Cape Town - Springbok coach Allister Coetzee remains adamant he will not resign from his post, despite a shambolic two-year term at the helm.
Coetzee oversaw yet another defeat on Saturday - this time a 24-22 defeat to Wales in Cardiff - to bring a close to his second year in charge.
Coetzee's cumulative record now reads: Played 25, won 11, lost 12, drawn 2, for a win percentage of a mere 44%.
It makes sense to compare Coetzee's first two years in the job to his three most recent predecessors.
Heyneke Meyer: Played 24, won 17, lost 5, drew 2, for a win percentage of 71%
Peter de Villiers: Played 25, won 17, lost 8, for a win percentage of 68%
Jake White: Played 25, won 17, lost 7, drew 1, for a win percentage of 68%
It's therefore clear South African rugby has gone backwards at an alarming - and embarrassing - rate of knots in recent times.
Coetzee's seven victories in 2017 came against without question the weakest France side in recent memory, now ranked ninth in the World Rugby rankings (4); Argentina, who have hit rock bottom in recent times having incredibly won only 8 off their 27 Tests since the last World Cup (2); and Italy, ranked 14th in the world (1).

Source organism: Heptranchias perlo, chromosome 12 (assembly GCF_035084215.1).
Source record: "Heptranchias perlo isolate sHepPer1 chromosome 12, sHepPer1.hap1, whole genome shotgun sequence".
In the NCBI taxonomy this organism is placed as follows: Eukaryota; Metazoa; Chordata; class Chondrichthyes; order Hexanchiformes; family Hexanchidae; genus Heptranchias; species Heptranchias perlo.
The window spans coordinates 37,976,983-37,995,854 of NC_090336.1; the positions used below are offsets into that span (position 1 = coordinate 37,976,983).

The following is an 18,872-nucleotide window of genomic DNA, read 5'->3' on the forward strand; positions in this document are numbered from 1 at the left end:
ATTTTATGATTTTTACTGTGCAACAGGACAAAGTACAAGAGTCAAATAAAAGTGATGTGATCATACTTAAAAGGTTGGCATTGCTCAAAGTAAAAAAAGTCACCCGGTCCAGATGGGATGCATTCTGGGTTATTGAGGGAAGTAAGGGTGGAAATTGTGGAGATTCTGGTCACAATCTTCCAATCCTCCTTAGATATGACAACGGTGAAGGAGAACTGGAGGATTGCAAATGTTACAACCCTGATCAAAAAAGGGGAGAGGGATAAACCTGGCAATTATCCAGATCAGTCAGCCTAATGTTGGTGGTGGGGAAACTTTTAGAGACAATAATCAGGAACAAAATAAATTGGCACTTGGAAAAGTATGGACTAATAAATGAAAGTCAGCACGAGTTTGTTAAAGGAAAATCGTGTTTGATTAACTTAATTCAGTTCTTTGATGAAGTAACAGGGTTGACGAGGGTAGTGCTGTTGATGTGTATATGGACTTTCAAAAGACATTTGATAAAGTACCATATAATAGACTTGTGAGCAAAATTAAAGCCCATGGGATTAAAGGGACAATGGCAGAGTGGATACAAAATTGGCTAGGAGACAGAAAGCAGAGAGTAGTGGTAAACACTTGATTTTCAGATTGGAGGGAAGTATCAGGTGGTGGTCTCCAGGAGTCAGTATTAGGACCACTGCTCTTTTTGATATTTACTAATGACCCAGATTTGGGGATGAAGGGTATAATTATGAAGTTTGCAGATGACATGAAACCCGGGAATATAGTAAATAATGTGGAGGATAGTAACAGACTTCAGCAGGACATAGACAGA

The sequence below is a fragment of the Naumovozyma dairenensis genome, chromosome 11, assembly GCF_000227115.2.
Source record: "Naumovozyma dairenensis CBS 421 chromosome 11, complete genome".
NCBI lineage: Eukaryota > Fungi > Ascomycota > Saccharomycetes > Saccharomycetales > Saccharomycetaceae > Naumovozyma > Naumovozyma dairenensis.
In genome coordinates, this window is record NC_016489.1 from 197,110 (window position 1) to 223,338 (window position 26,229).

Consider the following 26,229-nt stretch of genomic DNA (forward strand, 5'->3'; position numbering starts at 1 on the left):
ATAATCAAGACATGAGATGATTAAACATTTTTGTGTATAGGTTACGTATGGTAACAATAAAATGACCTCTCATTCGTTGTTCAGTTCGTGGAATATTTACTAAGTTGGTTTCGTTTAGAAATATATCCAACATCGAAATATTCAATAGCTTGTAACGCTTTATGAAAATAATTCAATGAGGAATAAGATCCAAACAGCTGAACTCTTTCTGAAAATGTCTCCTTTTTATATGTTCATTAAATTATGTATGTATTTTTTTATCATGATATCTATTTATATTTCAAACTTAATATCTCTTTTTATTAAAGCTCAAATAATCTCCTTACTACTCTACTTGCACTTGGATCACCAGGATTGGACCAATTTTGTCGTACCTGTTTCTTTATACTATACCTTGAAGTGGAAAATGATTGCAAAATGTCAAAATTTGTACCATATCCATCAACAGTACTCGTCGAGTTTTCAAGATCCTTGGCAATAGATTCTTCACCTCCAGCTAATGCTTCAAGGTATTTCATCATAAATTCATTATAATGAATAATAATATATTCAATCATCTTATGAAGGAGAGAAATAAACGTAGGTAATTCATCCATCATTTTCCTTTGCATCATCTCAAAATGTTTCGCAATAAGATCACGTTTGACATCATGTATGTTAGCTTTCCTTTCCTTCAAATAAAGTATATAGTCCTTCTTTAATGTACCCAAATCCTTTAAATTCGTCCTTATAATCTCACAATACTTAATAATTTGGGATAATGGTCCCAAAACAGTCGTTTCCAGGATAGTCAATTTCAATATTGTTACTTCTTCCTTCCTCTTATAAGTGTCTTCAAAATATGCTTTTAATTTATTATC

But Coetzee remains defiant that he's on the right path and that he will see out his contract which expires after the 2019 Rugby World Cup in Japan.
Concerned Springbok supporters would therefore no doubt have heard with horror that Coetzee has no plans to vacate his post in his post Cardiff Test press conference.
"I'm signed on until 2019," Coetzee said.
"That's what my contract says.
"The team has really grown. It’s a really healthy team environment.
"They are hurting at the moment. They feel that they let themselves down and the country down. You can only feel like that if you have a good team environment.
"That wasn't the case last year. Last year was a fiasco. Definitely a fiasco," he added.
SA Rugby will conduct a full review of the season in the coming weeks and at their Annual General Council on Wednesday, December 13 they are widely expected to draw the curtain on the Coetzee era and show him the door.